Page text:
On May 10, the author of Reservation Blues and The Absolutely True Diary of a Part-Time Indian publishes his first picture book, Thunder Boy Jr., about a Native American boy who wishes he had a different name.
TIME: What was your aim in writing this?
Alexie: There’s a real lack of Native Americans in contemporary picture books. I mean, there’s a lack of us in all genres, but I couldn’t find a picture book about a contemporary Native American family.
Why is writing for a young audience important to you?
The books I read when I was younger, they could change me overnight. That doesn’t really happen as an adult. Maybe there are people like that, but I’m not one of them, and I never hear from them. But I get these amazing letters from kids since I wrote True Diary.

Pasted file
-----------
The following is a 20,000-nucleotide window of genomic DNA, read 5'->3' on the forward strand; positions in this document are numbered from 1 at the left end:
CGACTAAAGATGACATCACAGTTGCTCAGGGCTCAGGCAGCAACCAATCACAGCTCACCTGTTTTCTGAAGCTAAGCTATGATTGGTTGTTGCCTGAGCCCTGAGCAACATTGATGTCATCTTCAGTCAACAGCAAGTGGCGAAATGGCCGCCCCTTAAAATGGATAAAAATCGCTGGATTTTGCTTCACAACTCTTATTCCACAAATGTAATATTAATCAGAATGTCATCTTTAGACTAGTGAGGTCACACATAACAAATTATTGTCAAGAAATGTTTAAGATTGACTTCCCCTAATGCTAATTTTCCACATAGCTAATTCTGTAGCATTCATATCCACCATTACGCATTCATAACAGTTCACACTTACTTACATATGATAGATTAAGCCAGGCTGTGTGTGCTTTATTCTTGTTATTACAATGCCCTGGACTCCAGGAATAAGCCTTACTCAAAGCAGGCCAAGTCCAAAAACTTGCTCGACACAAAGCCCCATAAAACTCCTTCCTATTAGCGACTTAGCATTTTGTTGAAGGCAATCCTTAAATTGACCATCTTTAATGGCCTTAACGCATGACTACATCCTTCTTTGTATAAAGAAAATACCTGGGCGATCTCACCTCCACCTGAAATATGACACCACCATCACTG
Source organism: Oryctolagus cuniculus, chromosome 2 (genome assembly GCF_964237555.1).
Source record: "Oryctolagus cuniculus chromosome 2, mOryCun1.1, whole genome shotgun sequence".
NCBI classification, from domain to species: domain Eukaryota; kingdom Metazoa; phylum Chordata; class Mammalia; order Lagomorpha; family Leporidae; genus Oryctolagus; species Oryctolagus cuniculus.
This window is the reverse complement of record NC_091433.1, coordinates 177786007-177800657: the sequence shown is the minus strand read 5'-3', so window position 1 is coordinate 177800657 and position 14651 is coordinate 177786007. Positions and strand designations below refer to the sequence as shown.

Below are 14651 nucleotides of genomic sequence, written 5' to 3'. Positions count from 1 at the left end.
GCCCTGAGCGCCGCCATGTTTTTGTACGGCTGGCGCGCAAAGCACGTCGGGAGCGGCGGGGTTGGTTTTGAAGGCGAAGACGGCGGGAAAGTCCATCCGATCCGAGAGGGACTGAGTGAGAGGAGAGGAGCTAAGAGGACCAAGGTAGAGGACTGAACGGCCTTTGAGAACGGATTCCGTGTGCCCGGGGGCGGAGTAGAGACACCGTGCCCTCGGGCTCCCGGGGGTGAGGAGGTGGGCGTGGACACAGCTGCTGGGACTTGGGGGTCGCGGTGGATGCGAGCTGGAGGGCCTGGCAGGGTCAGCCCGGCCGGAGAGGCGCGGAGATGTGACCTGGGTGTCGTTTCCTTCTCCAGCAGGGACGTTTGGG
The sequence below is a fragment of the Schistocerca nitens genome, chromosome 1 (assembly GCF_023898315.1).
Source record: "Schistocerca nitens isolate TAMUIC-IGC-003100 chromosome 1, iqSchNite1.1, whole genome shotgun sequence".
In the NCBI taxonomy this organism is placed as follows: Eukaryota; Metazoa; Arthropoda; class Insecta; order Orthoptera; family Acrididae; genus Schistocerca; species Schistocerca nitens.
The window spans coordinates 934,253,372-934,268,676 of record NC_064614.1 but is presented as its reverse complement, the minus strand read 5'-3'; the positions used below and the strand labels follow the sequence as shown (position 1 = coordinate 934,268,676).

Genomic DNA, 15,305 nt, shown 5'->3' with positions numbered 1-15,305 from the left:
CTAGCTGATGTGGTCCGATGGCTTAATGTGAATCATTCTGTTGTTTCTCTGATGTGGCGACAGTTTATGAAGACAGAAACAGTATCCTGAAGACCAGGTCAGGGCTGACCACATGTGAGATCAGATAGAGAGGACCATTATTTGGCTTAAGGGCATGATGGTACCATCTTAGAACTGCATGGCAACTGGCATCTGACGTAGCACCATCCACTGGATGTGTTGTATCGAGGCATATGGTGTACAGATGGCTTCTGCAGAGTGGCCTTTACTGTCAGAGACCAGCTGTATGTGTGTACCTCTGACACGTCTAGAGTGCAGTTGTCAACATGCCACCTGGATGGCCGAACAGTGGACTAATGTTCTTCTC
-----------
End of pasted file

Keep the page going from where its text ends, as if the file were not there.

The American Library Association has called True Diary the most banned book in America. How do you feel about that?
It’s awesome. It helps sales. But [the banning is] not just about the sexual content, which is pretty minor. It’s about the race, the ethnicity and the politics. I think that all blends together for certain people so that the book feels completely strange and threatening to them.
Why do you think the question of free speech vs. “political correctness” is on the public’s mind these days?
Internet communication is making people more impulsive. That said, it’s also because we brown folks are sick of this sh-t and we exercise our power. That makes old power structures uncomfortable—and that’s conservatives and liberals. You can see that dynamic with Sanders vs. Clinton, where brown folks are hanging with Clinton.
Why do you think that is?
Because the government has actually worked for us. So I’m one of the brown folks for Clinton.